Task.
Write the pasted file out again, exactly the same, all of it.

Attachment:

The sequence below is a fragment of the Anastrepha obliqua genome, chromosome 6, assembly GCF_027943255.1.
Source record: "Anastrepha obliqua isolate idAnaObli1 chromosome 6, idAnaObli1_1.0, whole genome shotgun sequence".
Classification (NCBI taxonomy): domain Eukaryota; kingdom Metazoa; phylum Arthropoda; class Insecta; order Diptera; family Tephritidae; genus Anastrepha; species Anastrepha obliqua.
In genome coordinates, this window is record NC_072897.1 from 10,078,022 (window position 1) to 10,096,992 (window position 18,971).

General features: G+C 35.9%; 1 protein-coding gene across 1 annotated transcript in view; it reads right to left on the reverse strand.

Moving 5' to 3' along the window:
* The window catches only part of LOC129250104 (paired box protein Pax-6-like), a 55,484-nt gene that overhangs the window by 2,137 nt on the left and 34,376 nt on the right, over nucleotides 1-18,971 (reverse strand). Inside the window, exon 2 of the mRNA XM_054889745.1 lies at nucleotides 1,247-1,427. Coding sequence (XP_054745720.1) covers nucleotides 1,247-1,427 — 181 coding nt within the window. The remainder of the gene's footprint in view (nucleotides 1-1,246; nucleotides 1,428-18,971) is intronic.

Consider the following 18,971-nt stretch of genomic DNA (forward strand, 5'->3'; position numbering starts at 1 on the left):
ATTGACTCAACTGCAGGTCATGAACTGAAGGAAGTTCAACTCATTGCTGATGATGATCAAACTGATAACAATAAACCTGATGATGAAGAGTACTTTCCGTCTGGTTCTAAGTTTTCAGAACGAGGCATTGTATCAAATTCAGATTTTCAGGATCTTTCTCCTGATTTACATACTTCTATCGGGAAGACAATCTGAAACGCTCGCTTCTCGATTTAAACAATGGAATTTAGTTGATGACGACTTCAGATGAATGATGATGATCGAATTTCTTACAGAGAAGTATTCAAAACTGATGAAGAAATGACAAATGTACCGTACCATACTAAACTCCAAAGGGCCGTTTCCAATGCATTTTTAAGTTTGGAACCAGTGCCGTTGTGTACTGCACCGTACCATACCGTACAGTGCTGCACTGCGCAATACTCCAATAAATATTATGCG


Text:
The sequence below is a fragment of the Anastrepha obliqua genome, chromosome 6, assembly GCF_027943255.1.
Source record: "Anastrepha obliqua isolate idAnaObli1 chromosome 6, idAnaObli1_1.0, whole genome shotgun sequence".
Classification (NCBI taxonomy): domain Eukaryota; kingdom Metazoa; phylum Arthropoda; class Insecta; order Diptera; family Tephritidae; genus Anastrepha; species Anastrepha obliqua.
In genome coordinates, this window is record NC_072897.1 from 10,078,022 (window position 1) to 10,096,992 (window position 18,971).

General features: G+C 35.9%; 1 protein-coding gene across 1 annotated transcript in view; it reads right to left on the reverse strand.

Moving 5' to 3' along the window:
* The window catches only part of LOC129250104 (paired box protein Pax-6-like), a 55,484-nt gene that overhangs the window by 2,137 nt on the left and 34,376 nt on the right, over nucleotides 1-18,971 (reverse strand). Inside the window, exon 2 of the mRNA XM_054889745.1 lies at nucleotides 1,247-1,427. Coding sequence (XP_054745720.1) covers nucleotides 1,247-1,427 — 181 coding nt within the window. The remainder of the gene's footprint in view (nucleotides 1-1,246; nucleotides 1,428-18,971) is intronic.

Consider the following 18,971-nt stretch of genomic DNA (forward strand, 5'->3'; position numbering starts at 1 on the left):
ATTGACTCAACTGCAGGTCATGAACTGAAGGAAGTTCAACTCATTGCTGATGATGATCAAACTGATAACAATAAACCTGATGATGAAGAGTACTTTCCGTCTGGTTCTAAGTTTTCAGAACGAGGCATTGTATCAAATTCAGATTTTCAGGATCTTTCTCCTGATTTACATACTTCTATCGGGAAGACAATCTGAAACGCTCGCTTCTCGATTTAAACAATGGAATTTAGTTGATGACGACTTCAGATGAATGATGATGATCGAATTTCTTACAGAGAAGTATTCAAAACTGATGAAGAAATGACAAATGTACCGTACCATACTAAACTCCAAAGGGCCGTTTCCAATGCATTTTTAAGTTTGGAACCAGTGCCGTTGTGTACTGCACCGTACCATACCGTACAGTGCTGCACTGCGCAATACTCCAATAAATATTATGCG